This week I will pack for a new adventure to Grand Teton National Park in Jackson Hole, Wyoming. This time next week, I’ll be rising before the sun to photograph those majestic peaks and the leading lines of the Snake River, and working sunset as well.
I will take part in my fourth photography workshop with the great landscape photographers Don Smith and Gary Hart. I began studying with them in 2013 in Bryce Canyon and Zion National Park, and went on to work and enjoy two more workshops in Kauai and Maui.
That first workshop experience in Bryce Canyon was stressful. I wasn’t used to getting up in the dark before dawn (around 4 am) with frigid temperatures, wind chill and high altitude (close to 9,000 feet) and to keep functioning at my best as I became more and more tired each day. While I produced some respectable (okay, beautiful) images (see below), I managed to break my Nikon D700 camera (putting the memory card backwards and bending the pins) and had to order a new Nikon D800 midweek, with rush shipping. Fortunately, I had a backup Fuji S5 to use for a few days.
While the embarrassment and frustration of breaking my camera remains a very bad memory, I propelled myself forward by continuing to learn important principles of landscape photography and making friends with several very talented photographers who supported my journey then and still do today. We have kept in touch.
I also discovered the beauty and majesty of the American West and its National Parks, and I have made my journey of discovery, learning and growth continue into the future. I hope you will subscribe to this blog (type your email into the form on the right to receive an email when a new post is published) and share my new images coming up next week from Grand Teton National Park in Wyoming.
I welcome your feedback in comments and your efforts to expand our community with your friends who will also be interested in landscape photography and future journeys of discovery, learning and growth. If you like this blog, please recommend it to a friend.
Word on the street is that these White Pelicans migrated to Florida from the Great Lakes region. Anyone who has driven that distance can appreciate how long that journey is. While they have flown a long way from home, they enjoy huddling together, wing to wing, beak to beak on this sunny evening.
“Okay, perfect. Now, stand up straight with one foot in front of the other, step into the sunlight, look at me, and hold it right there.” Snap!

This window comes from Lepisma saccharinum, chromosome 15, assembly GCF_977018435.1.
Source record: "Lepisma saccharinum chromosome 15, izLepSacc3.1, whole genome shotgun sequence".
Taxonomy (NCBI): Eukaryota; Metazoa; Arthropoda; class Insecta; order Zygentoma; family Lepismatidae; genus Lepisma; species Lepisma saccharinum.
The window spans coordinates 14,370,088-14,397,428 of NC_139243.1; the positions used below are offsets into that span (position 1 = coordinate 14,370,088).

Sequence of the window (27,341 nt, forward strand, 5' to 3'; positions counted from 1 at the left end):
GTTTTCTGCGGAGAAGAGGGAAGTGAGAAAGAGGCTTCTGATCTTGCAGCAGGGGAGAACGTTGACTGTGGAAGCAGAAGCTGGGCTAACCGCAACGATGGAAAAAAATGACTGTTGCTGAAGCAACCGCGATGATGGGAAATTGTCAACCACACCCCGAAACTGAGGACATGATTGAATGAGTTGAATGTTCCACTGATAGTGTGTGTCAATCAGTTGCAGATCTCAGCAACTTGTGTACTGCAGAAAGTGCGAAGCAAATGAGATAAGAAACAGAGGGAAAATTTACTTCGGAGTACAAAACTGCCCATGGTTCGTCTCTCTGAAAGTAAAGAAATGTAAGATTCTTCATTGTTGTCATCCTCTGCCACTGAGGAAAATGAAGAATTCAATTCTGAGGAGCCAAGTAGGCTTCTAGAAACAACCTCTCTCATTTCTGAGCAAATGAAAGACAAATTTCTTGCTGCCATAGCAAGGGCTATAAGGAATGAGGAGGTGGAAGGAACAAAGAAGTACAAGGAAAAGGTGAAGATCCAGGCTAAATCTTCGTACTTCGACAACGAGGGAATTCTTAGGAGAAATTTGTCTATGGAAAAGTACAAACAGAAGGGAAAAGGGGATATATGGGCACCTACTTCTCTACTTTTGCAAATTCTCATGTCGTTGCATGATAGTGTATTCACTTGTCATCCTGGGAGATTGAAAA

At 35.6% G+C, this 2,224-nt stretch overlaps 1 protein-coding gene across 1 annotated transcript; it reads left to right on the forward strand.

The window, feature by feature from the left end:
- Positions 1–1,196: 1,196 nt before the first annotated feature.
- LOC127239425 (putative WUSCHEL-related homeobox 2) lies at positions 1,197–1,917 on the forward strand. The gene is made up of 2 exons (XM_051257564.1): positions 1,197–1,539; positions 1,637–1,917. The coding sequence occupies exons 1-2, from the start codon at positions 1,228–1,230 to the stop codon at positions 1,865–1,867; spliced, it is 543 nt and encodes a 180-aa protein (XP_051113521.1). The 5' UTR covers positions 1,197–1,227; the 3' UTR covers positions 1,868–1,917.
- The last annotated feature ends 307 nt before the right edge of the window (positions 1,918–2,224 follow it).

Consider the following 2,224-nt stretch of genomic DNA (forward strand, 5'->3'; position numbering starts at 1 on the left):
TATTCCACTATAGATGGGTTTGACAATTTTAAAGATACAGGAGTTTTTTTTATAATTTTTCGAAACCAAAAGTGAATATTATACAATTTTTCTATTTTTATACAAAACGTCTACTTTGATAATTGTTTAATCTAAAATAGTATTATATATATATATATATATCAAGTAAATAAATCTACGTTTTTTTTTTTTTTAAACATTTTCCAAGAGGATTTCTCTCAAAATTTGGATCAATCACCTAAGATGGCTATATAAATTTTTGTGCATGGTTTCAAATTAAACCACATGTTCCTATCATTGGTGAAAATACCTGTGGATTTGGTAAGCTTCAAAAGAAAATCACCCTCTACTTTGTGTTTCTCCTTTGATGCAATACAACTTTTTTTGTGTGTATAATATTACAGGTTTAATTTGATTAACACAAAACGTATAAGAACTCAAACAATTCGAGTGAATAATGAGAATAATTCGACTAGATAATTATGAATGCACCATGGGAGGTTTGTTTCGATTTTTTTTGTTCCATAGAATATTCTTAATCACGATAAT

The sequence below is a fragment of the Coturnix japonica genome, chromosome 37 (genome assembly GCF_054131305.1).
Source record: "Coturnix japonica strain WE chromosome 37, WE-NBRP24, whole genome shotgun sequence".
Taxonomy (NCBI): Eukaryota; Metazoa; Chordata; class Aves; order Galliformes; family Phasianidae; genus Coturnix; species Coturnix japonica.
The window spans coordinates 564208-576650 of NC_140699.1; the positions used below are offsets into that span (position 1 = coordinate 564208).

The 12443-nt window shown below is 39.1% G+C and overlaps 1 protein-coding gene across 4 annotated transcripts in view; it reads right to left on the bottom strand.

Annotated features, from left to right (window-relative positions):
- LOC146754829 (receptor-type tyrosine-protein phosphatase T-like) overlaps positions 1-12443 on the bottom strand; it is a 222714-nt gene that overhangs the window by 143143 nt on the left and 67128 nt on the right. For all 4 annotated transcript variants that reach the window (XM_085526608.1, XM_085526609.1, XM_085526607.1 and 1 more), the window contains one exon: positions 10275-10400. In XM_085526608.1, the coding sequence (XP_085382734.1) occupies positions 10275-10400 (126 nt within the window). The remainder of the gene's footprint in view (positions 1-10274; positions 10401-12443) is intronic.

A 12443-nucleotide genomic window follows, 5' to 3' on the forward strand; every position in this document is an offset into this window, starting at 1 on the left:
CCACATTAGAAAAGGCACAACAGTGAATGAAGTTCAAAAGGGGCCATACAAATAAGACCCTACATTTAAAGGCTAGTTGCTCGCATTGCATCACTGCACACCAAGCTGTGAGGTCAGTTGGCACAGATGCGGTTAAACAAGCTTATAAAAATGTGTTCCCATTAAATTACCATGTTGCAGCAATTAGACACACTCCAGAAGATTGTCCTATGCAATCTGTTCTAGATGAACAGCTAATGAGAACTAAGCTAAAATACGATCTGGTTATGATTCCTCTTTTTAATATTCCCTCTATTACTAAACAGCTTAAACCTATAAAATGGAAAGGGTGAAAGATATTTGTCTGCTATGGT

If only a wild bird would follow directions like that! If only a beautiful roseate spoonbill would show up when you go out with your camera hoping to capture something interesting. In the wild, the photographer shows up often and prepared with know how and good equipment hoping that the birds and the events will happen someday.
When it is time to process a digital image, some experience with Adobe Photoshop and Lightroom comes in handy. I was grateful to be prepared when this Roseate Spoonbill and I met at Corkscrew Swamp Sanctuary.
How is it that the “common cold” can reduce a vibrant and productive adult into feeling like this? My head aches; my appetite is gone; my nose is running, and when I try to talk, I cough. My husband takes one look at me and says, “You look terrible.”
While I have not been well enough to write or post for several days, I am starting to feel better today. I look forward to smoothing my feathers, clearing my vision and taking flight again soon.
It’s March and nesting season on Sanibel Island, Florida. While the mother osprey are tending eggs or new hatchlings in the nest, the fathers can be spotted nearby on the high branch of a tree. This father osprey is manning his high branch perch, even as the branch bobs in the wind.
Bird photography gets really fun when you are trying to capture unique behavior. This Reddish Egret I observed on Sanibel Island, Florida had some cool moves. I was amused by the head tilt that began his feeding dance. In this image, it looks like he is given the duck some attitude.
I drove three hours roundtrip last evening to Sanibel Island, hoping to observe and photograph some birds during low tide at the Ding Darling Nature Preserve. It seems you never find what you expect to find — the white pelicans or the roseate spoonbills — but lucky for me, I met a big bird that was new to me: the Reddish Egret.
The medium-sized heron is not too common, categorized as “Nearly Threatened,” and this bird wore a transmitter on his back. Some naturalist is keeping track of his movements. I enjoyed watching the unique way the Reddish Egret fishes by wading in shallow water and using his wings to shade the prey right before spearing it. With my 600mm Tamron lens, I had a close look and spent about a half hour tracking it as it moved about in the shallows. Of course, I had to use a tripod to steady the heavy lens.